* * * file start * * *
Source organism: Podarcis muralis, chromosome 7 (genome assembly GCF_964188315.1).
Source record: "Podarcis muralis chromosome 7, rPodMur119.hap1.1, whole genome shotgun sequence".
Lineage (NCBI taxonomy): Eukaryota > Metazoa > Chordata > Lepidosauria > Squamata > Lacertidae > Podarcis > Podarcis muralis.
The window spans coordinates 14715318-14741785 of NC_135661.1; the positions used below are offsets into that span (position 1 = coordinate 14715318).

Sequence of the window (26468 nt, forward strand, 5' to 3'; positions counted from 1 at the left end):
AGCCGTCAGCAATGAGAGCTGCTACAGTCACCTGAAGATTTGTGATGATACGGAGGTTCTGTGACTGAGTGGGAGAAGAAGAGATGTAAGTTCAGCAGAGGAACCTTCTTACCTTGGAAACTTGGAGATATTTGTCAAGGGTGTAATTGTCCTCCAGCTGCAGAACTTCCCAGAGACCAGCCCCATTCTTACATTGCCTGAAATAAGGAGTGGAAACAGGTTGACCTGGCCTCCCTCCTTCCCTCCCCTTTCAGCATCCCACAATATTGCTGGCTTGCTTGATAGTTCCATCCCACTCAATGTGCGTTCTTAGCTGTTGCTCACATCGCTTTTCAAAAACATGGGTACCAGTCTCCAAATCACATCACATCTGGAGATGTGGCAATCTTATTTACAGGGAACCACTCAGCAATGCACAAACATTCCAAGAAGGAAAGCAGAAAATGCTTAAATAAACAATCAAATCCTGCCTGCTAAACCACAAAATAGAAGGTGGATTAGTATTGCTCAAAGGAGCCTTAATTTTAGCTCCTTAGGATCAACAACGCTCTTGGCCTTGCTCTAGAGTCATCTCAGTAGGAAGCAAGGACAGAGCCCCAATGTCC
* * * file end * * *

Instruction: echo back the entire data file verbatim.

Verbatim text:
Source organism: Podarcis muralis, chromosome 7 (genome assembly GCF_964188315.1).
Source record: "Podarcis muralis chromosome 7, rPodMur119.hap1.1, whole genome shotgun sequence".
Lineage (NCBI taxonomy): Eukaryota > Metazoa > Chordata > Lepidosauria > Squamata > Lacertidae > Podarcis > Podarcis muralis.
The window spans coordinates 14715318-14741785 of NC_135661.1; the positions used below are offsets into that span (position 1 = coordinate 14715318).

Sequence of the window (26468 nt, forward strand, 5' to 3'; positions counted from 1 at the left end):
AGCCGTCAGCAATGAGAGCTGCTACAGTCACCTGAAGATTTGTGATGATACGGAGGTTCTGTGACTGAGTGGGAGAAGAAGAGATGTAAGTTCAGCAGAGGAACCTTCTTACCTTGGAAACTTGGAGATATTTGTCAAGGGTGTAATTGTCCTCCAGCTGCAGAACTTCCCAGAGACCAGCCCCATTCTTACATTGCCTGAAATAAGGAGTGGAAACAGGTTGACCTGGCCTCCCTCCTTCCCTCCCCTTTCAGCATCCCACAATATTGCTGGCTTGCTTGATAGTTCCATCCCACTCAATGTGCGTTCTTAGCTGTTGCTCACATCGCTTTTCAAAAACATGGGTACCAGTCTCCAAATCACATCACATCTGGAGATGTGGCAATCTTATTTACAGGGAACCACTCAGCAATGCACAAACATTCCAAGAAGGAAAGCAGAAAATGCTTAAATAAACAATCAAATCCTGCCTGCTAAACCACAAAATAGAAGGTGGATTAGTATTGCTCAAAGGAGCCTTAATTTTAGCTCCTTAGGATCAACAACGCTCTTGGCCTTGCTCTAGAGTCATCTCAGTAGGAAGCAAGGACAGAGCCCCAATGTCC